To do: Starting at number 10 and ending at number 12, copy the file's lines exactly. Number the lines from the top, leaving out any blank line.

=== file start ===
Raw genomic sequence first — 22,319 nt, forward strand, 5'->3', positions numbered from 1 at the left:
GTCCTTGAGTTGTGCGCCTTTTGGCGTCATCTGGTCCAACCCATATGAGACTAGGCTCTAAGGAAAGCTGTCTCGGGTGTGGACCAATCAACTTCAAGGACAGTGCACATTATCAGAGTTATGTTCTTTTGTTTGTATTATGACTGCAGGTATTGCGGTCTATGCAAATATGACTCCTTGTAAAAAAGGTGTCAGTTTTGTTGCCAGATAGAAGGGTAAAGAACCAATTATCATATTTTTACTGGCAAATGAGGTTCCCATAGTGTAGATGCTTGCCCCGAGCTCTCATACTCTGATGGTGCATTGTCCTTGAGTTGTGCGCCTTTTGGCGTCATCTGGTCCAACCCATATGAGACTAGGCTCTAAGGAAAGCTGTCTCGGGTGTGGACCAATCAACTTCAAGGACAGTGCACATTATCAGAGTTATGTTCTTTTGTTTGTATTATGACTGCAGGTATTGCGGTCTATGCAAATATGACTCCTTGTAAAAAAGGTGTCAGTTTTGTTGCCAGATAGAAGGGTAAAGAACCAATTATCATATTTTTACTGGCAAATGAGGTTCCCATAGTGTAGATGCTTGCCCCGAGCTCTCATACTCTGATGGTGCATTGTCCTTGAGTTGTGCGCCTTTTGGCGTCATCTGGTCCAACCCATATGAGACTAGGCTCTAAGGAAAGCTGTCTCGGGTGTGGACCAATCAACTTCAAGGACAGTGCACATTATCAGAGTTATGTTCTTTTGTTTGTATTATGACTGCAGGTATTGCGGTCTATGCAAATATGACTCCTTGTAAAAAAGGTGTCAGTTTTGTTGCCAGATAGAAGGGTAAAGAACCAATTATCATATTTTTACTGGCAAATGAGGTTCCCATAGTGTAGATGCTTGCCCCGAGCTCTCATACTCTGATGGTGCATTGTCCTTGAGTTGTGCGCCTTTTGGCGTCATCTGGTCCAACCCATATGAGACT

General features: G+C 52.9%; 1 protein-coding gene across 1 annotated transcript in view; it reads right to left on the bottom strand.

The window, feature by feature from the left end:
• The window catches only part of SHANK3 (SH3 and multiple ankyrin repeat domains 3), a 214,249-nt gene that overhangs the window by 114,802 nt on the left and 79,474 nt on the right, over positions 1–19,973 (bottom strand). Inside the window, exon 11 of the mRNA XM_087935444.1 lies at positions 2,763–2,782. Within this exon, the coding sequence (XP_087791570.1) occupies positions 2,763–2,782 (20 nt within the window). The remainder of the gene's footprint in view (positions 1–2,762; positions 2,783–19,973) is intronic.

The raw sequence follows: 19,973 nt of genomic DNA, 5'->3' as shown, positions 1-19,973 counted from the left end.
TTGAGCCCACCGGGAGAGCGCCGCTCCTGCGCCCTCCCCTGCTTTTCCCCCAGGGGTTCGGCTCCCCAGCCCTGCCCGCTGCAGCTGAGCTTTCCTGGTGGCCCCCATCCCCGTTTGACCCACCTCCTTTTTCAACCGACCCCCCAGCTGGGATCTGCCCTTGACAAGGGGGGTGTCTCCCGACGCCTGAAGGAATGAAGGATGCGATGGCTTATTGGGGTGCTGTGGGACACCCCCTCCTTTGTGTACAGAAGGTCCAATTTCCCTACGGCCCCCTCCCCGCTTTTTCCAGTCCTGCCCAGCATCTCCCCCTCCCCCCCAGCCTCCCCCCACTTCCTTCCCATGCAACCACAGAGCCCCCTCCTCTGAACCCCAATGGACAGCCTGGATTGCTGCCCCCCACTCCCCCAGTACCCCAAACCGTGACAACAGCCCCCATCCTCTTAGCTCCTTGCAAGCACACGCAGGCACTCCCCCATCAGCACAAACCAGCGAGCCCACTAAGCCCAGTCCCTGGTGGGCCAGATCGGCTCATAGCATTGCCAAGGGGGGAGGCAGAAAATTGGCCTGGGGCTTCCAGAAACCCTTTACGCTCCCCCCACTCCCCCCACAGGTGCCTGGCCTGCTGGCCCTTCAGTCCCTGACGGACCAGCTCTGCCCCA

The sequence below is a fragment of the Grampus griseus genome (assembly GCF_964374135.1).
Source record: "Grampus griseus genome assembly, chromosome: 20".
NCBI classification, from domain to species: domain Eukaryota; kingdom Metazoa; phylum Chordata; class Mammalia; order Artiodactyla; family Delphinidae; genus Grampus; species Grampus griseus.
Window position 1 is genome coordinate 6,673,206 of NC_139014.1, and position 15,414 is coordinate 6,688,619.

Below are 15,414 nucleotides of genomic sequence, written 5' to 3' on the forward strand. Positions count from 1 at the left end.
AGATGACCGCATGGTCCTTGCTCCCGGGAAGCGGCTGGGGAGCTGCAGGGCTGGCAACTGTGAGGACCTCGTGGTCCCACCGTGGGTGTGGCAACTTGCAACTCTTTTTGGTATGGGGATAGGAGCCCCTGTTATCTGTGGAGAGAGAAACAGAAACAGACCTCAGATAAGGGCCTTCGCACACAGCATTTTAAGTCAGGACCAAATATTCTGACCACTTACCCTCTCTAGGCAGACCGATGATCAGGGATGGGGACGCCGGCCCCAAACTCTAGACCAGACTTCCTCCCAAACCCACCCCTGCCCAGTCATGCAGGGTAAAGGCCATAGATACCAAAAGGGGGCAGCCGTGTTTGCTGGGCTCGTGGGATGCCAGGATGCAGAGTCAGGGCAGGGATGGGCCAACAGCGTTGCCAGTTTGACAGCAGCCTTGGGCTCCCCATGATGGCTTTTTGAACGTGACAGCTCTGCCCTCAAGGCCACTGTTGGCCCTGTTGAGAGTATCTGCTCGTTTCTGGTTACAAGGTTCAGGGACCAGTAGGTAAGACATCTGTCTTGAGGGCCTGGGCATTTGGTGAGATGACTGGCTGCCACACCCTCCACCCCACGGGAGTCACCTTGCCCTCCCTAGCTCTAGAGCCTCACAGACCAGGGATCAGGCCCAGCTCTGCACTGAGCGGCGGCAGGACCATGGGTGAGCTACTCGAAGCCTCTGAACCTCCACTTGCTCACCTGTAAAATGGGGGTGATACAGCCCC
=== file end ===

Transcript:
NCBI classification, from domain to species: domain Eukaryota; kingdom Metazoa; phylum Chordata; class Mammalia; order Artiodactyla; family Delphinidae; genus Grampus; species Grampus griseus.
Window position 1 is genome coordinate 6,673,206 of NC_139014.1, and position 15,414 is coordinate 6,688,619.

Below are 15,414 nucleotides of genomic sequence, written 5' to 3' on the forward strand. Positions count from 1 at the left end.